Analyse and test
If your e-commerce business has been running for a long time and hasn’t suffered any issues, you might be fooled into thinking you’re safe from attacks. The truth is, new viruses and vulnerabilities are being discovered all the time, and a site that was secure six months ago might be completely defenceless today.
Carry out regularly scheduled audits to assess the security of your site. Scan all your pages and links to ensure there are no viruses or malware hiding within.
You might want to consider hiring an ethical hacker who can perform penetration testing. Put simply, they’ll try to break into your website and report any hidden vulnerabilities they discover back to you so they can be patched up.
Protect your internal computers
Don’t assume that every hacker will try to get in through your public-facing website. Your office network is also a target, and every device connected to your network is a potential access point if it’s not suitably protected.
Make sure all the computers you use within your organisation have up-to-date firewall and anti-virus software, and that all important files and folders on them are locked behind a password.
It’s also a good idea to secure all your network equipment away from prying eyes, especially if your office gets a lot of visitors. If a criminal can just waltz in, plug their laptop into an ethernet port and steal all the data off your system, you’re in trouble.
Keep an eye out for suspicious behaviour
By the time you’ve discovered a hack or a fraudulent transaction, it’s often too late to do anything about it. However, there are usually some tell-tale signs which give the game away, and by spotting them early, you can minimise or even outright stop an attack in progress.
Real-time analytics allows you to track the activity of the customers on your site, helping to flag up any unusual activity. Look out for things such as sudden and unexpected surges or dips in traffic, or multiple orders and login attempts from the same location.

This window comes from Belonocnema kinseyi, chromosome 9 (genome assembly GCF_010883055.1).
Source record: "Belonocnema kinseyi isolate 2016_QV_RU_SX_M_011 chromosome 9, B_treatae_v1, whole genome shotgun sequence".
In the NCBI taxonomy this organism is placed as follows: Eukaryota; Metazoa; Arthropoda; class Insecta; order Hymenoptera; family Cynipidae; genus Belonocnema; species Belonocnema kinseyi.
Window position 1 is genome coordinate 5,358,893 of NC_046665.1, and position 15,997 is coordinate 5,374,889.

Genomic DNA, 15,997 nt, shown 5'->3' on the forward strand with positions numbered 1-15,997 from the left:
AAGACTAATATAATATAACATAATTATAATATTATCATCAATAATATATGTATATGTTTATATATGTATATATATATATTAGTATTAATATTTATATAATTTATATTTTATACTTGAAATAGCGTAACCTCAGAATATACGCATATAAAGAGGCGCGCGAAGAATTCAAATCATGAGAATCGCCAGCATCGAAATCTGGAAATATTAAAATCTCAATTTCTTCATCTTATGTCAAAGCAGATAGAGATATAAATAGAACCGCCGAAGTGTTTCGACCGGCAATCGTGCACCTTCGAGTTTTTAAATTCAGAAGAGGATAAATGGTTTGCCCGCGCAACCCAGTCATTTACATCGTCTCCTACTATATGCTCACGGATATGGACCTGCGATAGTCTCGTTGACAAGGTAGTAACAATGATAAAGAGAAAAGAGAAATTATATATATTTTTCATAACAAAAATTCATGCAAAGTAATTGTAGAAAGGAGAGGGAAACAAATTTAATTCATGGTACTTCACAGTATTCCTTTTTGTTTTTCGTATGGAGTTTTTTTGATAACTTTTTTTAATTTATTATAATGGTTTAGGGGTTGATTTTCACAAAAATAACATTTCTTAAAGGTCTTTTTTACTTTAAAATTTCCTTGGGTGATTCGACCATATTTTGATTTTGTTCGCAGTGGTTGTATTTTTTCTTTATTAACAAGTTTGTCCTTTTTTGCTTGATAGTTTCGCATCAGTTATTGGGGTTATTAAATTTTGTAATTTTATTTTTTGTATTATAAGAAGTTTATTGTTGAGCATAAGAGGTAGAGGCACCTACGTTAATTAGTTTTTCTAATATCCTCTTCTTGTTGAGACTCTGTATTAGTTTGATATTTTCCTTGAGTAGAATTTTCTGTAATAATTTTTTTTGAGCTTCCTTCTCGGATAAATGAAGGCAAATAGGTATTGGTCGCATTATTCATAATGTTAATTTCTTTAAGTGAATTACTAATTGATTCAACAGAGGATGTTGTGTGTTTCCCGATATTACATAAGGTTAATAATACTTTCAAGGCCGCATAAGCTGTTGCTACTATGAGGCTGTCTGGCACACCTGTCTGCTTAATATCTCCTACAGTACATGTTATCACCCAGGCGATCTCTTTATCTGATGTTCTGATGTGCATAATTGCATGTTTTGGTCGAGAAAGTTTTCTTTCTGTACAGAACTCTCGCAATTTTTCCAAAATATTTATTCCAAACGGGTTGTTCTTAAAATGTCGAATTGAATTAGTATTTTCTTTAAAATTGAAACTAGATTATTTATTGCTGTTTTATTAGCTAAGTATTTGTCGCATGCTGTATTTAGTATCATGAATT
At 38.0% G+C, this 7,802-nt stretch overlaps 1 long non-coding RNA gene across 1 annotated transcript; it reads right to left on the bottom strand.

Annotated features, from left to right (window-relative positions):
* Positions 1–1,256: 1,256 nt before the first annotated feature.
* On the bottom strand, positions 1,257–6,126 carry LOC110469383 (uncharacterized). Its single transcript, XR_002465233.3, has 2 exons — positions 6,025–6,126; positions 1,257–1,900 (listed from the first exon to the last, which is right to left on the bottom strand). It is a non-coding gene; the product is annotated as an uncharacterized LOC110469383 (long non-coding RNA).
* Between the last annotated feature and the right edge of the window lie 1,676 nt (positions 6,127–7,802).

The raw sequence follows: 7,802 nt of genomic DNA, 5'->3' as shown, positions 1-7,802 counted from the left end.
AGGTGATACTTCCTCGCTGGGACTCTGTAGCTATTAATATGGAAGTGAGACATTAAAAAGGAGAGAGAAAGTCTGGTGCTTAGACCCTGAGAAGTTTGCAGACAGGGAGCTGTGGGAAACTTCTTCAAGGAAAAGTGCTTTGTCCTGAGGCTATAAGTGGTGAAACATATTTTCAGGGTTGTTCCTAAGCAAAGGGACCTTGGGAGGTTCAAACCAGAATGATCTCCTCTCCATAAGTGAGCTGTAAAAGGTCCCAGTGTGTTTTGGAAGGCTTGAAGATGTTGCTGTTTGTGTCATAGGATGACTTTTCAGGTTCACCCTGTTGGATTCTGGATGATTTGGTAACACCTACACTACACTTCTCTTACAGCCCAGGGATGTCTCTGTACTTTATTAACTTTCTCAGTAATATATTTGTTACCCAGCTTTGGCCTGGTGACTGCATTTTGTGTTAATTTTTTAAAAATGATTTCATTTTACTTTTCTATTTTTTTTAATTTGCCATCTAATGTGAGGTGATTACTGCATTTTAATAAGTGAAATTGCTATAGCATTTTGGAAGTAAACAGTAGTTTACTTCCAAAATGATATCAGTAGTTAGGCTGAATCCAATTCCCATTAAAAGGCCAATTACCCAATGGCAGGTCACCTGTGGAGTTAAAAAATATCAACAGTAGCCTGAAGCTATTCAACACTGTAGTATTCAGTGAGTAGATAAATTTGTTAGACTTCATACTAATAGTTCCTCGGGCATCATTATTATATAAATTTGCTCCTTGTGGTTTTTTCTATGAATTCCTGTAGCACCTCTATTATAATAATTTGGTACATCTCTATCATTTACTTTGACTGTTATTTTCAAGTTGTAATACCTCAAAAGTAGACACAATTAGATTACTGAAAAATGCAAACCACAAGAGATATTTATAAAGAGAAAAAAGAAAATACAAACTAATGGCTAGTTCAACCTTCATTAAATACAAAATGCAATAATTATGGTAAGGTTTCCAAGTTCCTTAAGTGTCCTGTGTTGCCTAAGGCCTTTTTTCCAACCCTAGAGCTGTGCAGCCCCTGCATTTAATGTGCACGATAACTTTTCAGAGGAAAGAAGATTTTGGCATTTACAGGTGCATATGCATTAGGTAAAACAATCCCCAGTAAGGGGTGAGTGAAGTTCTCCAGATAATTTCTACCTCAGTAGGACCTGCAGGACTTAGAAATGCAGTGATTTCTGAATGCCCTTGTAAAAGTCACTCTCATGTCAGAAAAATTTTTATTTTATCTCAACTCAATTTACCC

You can make monitoring easier by setting up system alerts for certain conditions – for example, if multiple orders are made using the same name but different payment details. There’s a variety of ways you can do this, but your analytics software should provide options to set up your own alert notifications.
Educate your team
Sometimes the chink in your armour isn’t a stray line of code or an unsecured connection, but the carelessness of one of your employees.
Whether it’s an innocent mistake (such as sharing data with an external contractor or business partner without appropriate clearance) or something more malicious (like siphoning off customer records and selling them online), the actions of one person can end up seriously harming your company’s reputation.
Train your team on the importance of good cyber-security practice, and the precautions they can take to prevent breaches (such as using complex login passwords). You should also draw up internal policies and protocols for your employees to follow – and don’t be afraid to reprimand those who refuse to stick to them.
Back up regularly
Like updating your software and systems, backing up your site data regularly seems like a chore, but never underestimate the importance of doing so.
If you get vandalised by hackers or infected with a virus, having a clean copy to roll back to can save you from weeks or months of site rebuilds and business downtime.
Your service provider should be regularly backing up your site for you – if they’re not, ask them why not – but it pays to save some copies yourself too. Storing them with a cloud service is a good idea, as you don’t have to be in the office to access your backups, and you can even get plugins which will send regular backups straight to Dropbox.